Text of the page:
Applying knowledge across all trades
Another aspect that was closely documented was the MEP installation. The structural engineer doesn’t take into account MEP systems, and even though the MEP designs weren't completed and purchased until the fifth-floor pour, we still had to coordinate for them. Using our in-house Virtual Construction Department, we installed sleeves and hangers based on early designs and where we thought they would be needed. With a Cobiax system, it was critical because though we can core into the Cobiax system, the strength of the slab is in the steel rebar, which can't be touched. Our goal was to minimize the need to go back, and just in case, our team marked areas as we went that would be safe to core later.
Creativity initiates more creativity
We have found the design firms that specify new systems will also try new products and applications, as is the case on the Schneck MOB project.
Last week, we held a pre-installation meeting for using spray foam as the exterior installation. The architect, arcDesign, specified the application because spray foam provides a seamless installation better for continuous insulation. A handful of projects in Indiana have used this application, but it's the first time for us to use spray foam at the exterior.
One concern was that with building movement over time, the spray foam has the potential to crack. If we are using the product as the all-in-one air barrier and thermal barrier, a crack could potentially allow air infiltration through the sheathing joints behind the spray foam. We reviewed this concern with the design team and recommended that we seal the sheathing joints prior to applying the spray foam to provide a backup air barrier in case the spray foam should crack. Our plan is to build mockups to test the solution and how it performs.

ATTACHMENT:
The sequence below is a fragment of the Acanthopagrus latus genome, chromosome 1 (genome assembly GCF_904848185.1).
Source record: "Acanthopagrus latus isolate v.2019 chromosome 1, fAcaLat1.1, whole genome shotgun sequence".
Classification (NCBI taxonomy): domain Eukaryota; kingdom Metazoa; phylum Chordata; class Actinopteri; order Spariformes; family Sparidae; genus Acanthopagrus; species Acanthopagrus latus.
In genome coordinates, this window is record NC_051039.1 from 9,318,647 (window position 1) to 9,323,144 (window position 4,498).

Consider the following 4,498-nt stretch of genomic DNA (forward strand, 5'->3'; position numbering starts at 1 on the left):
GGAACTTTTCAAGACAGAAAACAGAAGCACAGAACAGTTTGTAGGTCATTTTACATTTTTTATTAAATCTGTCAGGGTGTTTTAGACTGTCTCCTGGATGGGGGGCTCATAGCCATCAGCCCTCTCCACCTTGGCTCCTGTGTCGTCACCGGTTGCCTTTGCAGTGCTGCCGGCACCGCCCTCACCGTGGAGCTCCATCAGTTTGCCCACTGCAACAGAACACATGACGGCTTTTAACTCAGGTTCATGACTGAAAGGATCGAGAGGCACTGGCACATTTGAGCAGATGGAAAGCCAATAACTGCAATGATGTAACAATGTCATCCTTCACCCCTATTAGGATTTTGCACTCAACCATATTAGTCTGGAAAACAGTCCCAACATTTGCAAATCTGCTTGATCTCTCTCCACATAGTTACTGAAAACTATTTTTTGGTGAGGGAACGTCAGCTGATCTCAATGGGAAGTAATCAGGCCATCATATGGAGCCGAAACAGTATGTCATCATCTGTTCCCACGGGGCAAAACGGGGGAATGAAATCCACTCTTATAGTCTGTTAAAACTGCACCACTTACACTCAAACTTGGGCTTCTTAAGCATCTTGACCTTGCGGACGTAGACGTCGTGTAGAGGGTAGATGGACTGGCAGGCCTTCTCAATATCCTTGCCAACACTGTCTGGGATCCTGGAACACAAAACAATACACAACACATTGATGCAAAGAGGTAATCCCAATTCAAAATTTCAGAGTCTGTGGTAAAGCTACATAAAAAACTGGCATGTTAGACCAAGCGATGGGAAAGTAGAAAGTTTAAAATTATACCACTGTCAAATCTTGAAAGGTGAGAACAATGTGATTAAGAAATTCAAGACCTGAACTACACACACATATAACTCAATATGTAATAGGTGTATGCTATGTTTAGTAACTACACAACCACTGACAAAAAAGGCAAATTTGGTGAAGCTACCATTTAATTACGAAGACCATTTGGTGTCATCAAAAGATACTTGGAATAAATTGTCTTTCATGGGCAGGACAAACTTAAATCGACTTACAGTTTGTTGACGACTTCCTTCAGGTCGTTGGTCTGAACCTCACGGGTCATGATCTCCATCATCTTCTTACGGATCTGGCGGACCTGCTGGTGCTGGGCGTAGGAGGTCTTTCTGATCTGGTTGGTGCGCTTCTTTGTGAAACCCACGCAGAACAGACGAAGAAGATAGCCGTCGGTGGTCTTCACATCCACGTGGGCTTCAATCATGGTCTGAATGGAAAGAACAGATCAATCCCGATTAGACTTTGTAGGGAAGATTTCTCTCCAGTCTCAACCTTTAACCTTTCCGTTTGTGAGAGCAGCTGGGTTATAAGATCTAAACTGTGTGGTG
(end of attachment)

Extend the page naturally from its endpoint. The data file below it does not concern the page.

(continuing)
And of course, the spray foam installation requires a new product – Flash Trac - a special masonry flashing which is installed prior to spray foam. We discovered this product while reviewing our installation sequencing concerns with the spray foam trade partner during a preconstruction design review. The Architect agreed to specify the product, and we reviewed it during the preinstallation meeting for both the mason and the spray foam trade partners.
And finally, a word of caution
When planning for a new installation, it's easy to get distracted by the shiny object and loosen your oversight on other parts of the project that should go as planned. It's important to be mindful that you're not the only one who is concentrating your efforts and putting your top resources toward the new installation. If your trade partner is involved in other aspects of the project, it is likely their focus is also on the unfamiliar installation. As the construction manager, it's our job to ensure the entire project is constructed as designed.
Partnerships make the difference
If you're looking to install a new system, it's important to get the right partners on board who have the right experience and bent toward collaboration, from the architect and engineer, to the construction manager and trades. You should be asking what kind of Quality Management program your construction partner has in place and the measures they plan to take to assure the quality you expect.